Underwater Photography

I have done quite a bit of underwater photography during my Amazon trips. Traveling to the Amazon is in itself an unbelievable experience, but the photography aspect really puts it over the top. It is like submerging yourself into a huge biotope aquarium with the most authentic selection of fish, plants, and general layout possible.

I have taken many nice photos while snorkeling in the clear-water tributaries, but as clear as the water may seem, it is never completely clear, and it is difficult and time-consuming to get a perfect underwater photo. Of course, such photographs reflect the reality of the river, but if you want the best fish photos, you really do have to use a photo tank.

Preparing the Photo Tank

And, lucky me, I had all the opportunities on this trip to create one. I had my own “travel tank” ready for adventure, but Rubinho de Almeida Prado, the owner of PescAventura, promised to bring a tank from Manaus. That meant less for me to pack and less that could go wrong. So I just brought a piece of artificial background and a tube of silicone adhesive.

The guides were happy to help out with everything. We cut the background to fit the tank, and I glued it in with the silicone. I collected mangrove-like roots from the trees around the camp and dead leaves from the river to decorate the tank. The roots were glued to the top of the background to look like the real thing, and the dead leaves became the substrate in place of sand or gravel, which can become a nuisance if the fish are bolting around.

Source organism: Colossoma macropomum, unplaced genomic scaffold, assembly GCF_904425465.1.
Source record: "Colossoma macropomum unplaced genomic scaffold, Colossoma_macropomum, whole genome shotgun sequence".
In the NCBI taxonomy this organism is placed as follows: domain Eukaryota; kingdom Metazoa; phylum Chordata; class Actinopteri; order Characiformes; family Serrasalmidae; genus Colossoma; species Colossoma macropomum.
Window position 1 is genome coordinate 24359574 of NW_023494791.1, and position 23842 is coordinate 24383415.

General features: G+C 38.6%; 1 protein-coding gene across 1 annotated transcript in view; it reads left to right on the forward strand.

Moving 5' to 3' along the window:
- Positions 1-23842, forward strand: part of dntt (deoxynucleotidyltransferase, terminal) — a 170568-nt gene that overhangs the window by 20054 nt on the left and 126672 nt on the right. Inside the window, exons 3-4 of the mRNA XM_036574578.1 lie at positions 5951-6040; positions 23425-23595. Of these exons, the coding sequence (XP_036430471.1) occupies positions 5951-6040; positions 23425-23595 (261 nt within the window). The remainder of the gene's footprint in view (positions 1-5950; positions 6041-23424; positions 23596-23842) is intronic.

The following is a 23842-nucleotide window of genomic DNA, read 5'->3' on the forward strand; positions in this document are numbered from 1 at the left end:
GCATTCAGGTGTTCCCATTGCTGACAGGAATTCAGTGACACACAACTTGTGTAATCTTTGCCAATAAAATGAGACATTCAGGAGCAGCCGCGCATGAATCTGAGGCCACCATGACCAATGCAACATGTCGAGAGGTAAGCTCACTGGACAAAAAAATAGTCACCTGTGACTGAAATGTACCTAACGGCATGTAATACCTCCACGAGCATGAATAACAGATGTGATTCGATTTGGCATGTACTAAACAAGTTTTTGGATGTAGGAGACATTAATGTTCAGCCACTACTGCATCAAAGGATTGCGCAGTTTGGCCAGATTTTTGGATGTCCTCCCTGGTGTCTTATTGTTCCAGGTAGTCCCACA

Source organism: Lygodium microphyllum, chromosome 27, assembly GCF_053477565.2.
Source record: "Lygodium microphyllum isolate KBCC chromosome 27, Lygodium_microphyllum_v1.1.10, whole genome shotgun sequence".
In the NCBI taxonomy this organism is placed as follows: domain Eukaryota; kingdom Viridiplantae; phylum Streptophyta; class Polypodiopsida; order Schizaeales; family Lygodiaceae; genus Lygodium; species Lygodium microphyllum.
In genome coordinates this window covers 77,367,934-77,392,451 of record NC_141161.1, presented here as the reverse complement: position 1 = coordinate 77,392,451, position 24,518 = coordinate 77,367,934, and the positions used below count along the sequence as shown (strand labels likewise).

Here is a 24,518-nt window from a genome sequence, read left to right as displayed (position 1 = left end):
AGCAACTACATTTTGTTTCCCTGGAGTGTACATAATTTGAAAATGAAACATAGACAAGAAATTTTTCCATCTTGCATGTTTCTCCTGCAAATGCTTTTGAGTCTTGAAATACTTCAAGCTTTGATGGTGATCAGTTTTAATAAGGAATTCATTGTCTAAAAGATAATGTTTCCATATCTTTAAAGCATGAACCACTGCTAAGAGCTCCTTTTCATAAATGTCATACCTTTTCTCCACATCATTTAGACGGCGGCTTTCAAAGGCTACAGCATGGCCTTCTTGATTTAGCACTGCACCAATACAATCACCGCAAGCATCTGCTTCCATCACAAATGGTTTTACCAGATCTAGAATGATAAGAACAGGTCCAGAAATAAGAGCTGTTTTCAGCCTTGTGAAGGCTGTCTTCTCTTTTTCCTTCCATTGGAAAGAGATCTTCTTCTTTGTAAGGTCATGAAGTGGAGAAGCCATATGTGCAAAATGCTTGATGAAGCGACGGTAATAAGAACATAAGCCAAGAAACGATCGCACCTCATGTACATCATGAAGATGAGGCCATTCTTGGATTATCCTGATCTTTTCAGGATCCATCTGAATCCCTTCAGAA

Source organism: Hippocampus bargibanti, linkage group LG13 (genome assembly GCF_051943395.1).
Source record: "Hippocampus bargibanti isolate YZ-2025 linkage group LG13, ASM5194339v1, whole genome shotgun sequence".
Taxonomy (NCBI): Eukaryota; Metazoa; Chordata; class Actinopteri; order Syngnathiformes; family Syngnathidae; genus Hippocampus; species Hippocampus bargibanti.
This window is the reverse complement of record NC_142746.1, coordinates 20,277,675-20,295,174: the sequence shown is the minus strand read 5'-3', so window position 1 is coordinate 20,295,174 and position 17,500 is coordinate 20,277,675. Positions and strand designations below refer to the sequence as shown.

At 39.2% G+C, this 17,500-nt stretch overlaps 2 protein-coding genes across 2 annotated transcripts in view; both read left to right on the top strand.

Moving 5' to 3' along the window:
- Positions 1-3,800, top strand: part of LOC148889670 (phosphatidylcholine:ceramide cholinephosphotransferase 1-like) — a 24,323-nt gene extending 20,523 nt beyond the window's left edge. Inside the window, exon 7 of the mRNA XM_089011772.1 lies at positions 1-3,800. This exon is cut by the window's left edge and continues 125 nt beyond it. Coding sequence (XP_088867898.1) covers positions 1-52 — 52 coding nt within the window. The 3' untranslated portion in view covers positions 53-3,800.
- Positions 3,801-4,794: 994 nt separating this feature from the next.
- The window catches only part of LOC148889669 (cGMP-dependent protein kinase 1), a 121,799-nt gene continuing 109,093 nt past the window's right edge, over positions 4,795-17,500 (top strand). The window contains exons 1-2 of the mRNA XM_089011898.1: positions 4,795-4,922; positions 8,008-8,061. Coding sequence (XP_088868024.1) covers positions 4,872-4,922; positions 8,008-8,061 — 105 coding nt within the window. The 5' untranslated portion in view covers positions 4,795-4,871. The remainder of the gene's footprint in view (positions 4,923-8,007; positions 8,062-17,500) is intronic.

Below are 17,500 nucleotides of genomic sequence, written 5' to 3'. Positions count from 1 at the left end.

Testing a New Camera

We collected clear water from one of the tributaries, and then we started the job of finding the right-size specimens of all the desired fish species. Here again, the guides were invaluable, catching all sorts of fish with small hooks and cast nets, and targeting areas they knew were good for various species. They even went out one night to catch me a handful of adult red Heckel discus (Symphysodon discus). On this trip I didn’t bring my big camera, even though I have a lot of experience handling it. Instead I wanted to try out my new, smaller waterproof camera. In general, I was happy with the new camera, but of course there were limits to how creative I could get without fiddling around too long in the menu screens.

I was very excited to see how well it would do when it came to the photo-tank shots. And, just as when I had tested it at home, there were absolutely no problems, aside from the usual challenges like shooting at an aquarium with an onboard flash; you have to angle the camera just right to avoid capturing the flash on the front glass.

The photo tank, its function well served, is currently in the care of Rubinho down in Manaus until next year, when there is no doubt we will return to the majestic Amazon to take even more jungle aquarium photos.